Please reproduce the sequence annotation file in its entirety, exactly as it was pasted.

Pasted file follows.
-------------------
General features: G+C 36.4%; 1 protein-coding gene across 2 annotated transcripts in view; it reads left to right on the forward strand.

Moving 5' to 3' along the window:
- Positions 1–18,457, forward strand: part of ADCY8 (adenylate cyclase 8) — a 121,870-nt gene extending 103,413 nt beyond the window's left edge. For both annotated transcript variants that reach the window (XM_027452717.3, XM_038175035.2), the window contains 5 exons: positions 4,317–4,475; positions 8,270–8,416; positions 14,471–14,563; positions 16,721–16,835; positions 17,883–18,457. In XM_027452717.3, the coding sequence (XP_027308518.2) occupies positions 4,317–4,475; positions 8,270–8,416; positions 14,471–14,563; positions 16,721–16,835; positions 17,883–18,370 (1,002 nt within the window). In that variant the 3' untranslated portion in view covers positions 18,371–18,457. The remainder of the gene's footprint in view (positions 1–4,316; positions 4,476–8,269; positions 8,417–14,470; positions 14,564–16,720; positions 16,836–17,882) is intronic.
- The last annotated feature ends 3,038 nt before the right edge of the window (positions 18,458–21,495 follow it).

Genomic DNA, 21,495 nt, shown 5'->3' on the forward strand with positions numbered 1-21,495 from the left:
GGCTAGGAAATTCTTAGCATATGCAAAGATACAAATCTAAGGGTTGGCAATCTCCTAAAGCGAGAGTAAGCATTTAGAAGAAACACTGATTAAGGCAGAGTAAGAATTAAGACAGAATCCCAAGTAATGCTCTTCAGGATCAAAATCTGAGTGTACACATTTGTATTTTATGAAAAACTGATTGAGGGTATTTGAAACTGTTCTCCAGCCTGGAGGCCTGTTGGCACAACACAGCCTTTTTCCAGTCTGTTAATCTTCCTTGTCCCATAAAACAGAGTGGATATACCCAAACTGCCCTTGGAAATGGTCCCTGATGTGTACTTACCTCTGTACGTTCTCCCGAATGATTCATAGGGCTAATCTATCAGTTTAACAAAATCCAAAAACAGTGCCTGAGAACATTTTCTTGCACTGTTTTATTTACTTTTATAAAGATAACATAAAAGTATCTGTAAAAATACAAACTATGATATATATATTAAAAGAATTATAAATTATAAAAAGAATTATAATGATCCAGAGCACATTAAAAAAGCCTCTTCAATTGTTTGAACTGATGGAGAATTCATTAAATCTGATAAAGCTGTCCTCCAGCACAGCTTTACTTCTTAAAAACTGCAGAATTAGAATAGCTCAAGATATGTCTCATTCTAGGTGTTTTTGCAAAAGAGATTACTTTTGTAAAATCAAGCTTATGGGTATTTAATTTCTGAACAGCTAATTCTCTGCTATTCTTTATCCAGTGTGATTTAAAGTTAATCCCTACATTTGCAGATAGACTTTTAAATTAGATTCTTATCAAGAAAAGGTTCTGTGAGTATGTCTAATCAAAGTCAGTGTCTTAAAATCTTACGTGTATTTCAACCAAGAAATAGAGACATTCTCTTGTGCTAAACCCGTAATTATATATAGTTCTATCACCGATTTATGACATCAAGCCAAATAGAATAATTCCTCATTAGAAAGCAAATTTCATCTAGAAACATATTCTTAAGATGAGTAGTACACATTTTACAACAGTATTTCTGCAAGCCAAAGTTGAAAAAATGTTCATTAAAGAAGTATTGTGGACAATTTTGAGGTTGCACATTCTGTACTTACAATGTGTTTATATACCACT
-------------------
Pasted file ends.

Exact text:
General features: G+C 36.4%; 1 protein-coding gene across 2 annotated transcripts in view; it reads left to right on the forward strand.

Moving 5' to 3' along the window:
- Positions 1–18,457, forward strand: part of ADCY8 (adenylate cyclase 8) — a 121,870-nt gene extending 103,413 nt beyond the window's left edge. For both annotated transcript variants that reach the window (XM_027452717.3, XM_038175035.2), the window contains 5 exons: positions 4,317–4,475; positions 8,270–8,416; positions 14,471–14,563; positions 16,721–16,835; positions 17,883–18,457. In XM_027452717.3, the coding sequence (XP_027308518.2) occupies positions 4,317–4,475; positions 8,270–8,416; positions 14,471–14,563; positions 16,721–16,835; positions 17,883–18,370 (1,002 nt within the window). In that variant the 3' untranslated portion in view covers positions 18,371–18,457. The remainder of the gene's footprint in view (positions 1–4,316; positions 4,476–8,269; positions 8,417–14,470; positions 14,564–16,720; positions 16,836–17,882) is intronic.
- The last annotated feature ends 3,038 nt before the right edge of the window (positions 18,458–21,495 follow it).

Genomic DNA, 21,495 nt, shown 5'->3' on the forward strand with positions numbered 1-21,495 from the left:
GGCTAGGAAATTCTTAGCATATGCAAAGATACAAATCTAAGGGTTGGCAATCTCCTAAAGCGAGAGTAAGCATTTAGAAGAAACACTGATTAAGGCAGAGTAAGAATTAAGACAGAATCCCAAGTAATGCTCTTCAGGATCAAAATCTGAGTGTACACATTTGTATTTTATGAAAAACTGATTGAGGGTATTTGAAACTGTTCTCCAGCCTGGAGGCCTGTTGGCACAACACAGCCTTTTTCCAGTCTGTTAATCTTCCTTGTCCCATAAAACAGAGTGGATATACCCAAACTGCCCTTGGAAATGGTCCCTGATGTGTACTTACCTCTGTACGTTCTCCCGAATGATTCATAGGGCTAATCTATCAGTTTAACAAAATCCAAAAACAGTGCCTGAGAACATTTTCTTGCACTGTTTTATTTACTTTTATAAAGATAACATAAAAGTATCTGTAAAAATACAAACTATGATATATATATTAAAAGAATTATAAATTATAAAAAGAATTATAATGATCCAGAGCACATTAAAAAAGCCTCTTCAATTGTTTGAACTGATGGAGAATTCATTAAATCTGATAAAGCTGTCCTCCAGCACAGCTTTACTTCTTAAAAACTGCAGAATTAGAATAGCTCAAGATATGTCTCATTCTAGGTGTTTTTGCAAAAGAGATTACTTTTGTAAAATCAAGCTTATGGGTATTTAATTTCTGAACAGCTAATTCTCTGCTATTCTTTATCCAGTGTGATTTAAAGTTAATCCCTACATTTGCAGATAGACTTTTAAATTAGATTCTTATCAAGAAAAGGTTCTGTGAGTATGTCTAATCAAAGTCAGTGTCTTAAAATCTTACGTGTATTTCAACCAAGAAATAGAGACATTCTCTTGTGCTAAACCCGTAATTATATATAGTTCTATCACCGATTTATGACATCAAGCCAAATAGAATAATTCCTCATTAGAAAGCAAATTTCATCTAGAAACATATTCTTAAGATGAGTAGTACACATTTTACAACAGTATTTCTGCAAGCCAAAGTTGAAAAAATGTTCATTAAAGAAGTATTGTGGACAATTTTGAGGTTGCACATTCTGTACTTACAATGTGTTTATATACCACT